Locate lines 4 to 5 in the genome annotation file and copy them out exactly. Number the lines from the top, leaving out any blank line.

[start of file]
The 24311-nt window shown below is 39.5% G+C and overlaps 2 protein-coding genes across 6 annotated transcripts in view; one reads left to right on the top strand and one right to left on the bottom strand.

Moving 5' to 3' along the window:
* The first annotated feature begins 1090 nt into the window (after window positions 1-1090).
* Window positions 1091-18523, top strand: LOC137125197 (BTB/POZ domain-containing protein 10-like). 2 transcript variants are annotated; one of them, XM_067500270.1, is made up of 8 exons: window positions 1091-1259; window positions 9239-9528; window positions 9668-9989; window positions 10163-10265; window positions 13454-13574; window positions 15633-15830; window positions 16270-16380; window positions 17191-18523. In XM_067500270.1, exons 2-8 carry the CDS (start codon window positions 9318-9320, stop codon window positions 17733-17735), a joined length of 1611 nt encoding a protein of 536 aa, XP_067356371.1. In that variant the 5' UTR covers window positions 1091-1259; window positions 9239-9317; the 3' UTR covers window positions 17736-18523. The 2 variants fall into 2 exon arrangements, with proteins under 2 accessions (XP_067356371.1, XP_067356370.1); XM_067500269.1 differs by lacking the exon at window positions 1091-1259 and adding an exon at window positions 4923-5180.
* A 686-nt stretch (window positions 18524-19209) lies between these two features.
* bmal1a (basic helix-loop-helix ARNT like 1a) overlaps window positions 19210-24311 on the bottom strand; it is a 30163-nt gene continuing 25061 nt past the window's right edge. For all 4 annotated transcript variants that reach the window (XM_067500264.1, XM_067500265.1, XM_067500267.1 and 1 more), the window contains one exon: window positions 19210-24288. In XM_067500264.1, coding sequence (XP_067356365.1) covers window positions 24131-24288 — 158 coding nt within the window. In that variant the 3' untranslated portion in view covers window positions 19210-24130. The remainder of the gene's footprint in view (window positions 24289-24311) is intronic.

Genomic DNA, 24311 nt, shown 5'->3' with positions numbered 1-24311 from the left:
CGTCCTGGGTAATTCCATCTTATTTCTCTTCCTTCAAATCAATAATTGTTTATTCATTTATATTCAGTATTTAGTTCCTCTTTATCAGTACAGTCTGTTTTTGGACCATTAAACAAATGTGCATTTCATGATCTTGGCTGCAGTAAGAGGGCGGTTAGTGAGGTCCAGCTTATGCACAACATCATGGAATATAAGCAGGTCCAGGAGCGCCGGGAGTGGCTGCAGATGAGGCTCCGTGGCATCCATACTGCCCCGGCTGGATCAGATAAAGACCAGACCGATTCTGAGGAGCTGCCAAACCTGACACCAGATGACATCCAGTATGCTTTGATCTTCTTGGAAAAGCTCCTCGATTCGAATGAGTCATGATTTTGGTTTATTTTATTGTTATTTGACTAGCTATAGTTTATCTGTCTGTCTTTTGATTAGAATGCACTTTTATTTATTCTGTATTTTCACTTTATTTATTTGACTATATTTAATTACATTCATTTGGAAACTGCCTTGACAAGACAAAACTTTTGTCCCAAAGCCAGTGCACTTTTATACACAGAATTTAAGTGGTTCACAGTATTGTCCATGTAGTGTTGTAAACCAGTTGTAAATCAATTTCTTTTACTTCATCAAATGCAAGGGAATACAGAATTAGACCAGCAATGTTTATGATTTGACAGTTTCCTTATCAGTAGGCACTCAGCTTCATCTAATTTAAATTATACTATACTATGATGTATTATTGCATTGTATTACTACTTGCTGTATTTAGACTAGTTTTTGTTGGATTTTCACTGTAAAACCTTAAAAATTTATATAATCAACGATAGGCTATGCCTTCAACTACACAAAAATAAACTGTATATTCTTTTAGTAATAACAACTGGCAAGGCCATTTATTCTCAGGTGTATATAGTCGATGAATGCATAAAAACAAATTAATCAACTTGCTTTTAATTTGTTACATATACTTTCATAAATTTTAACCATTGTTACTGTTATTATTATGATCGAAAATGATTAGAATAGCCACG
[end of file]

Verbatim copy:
* Window positions 1091-18523, top strand: LOC137125197 (BTB/POZ domain-containing protein 10-like). 2 transcript variants are annotated; one of them, XM_067500270.1, is made up of 8 exons: window positions 1091-1259; window positions 9239-9528; window positions 9668-9989; window positions 10163-10265; window positions 13454-13574; window positions 15633-15830; window positions 16270-16380; window positions 17191-18523. In XM_067500270.1, exons 2-8 carry the CDS (start codon window positions 9318-9320, stop codon window positions 17733-17735), a joined length of 1611 nt encoding a protein of 536 aa, XP_067356371.1. In that variant the 5' UTR covers window positions 1091-1259; window positions 9239-9317; the 3' UTR covers window positions 17736-18523. The 2 variants fall into 2 exon arrangements, with proteins under 2 accessions (XP_067356371.1, XP_067356370.1); XM_067500269.1 differs by lacking the exon at window positions 1091-1259 and adding an exon at window positions 4923-5180.
* A 686-nt stretch (window positions 18524-19209) lies between these two features.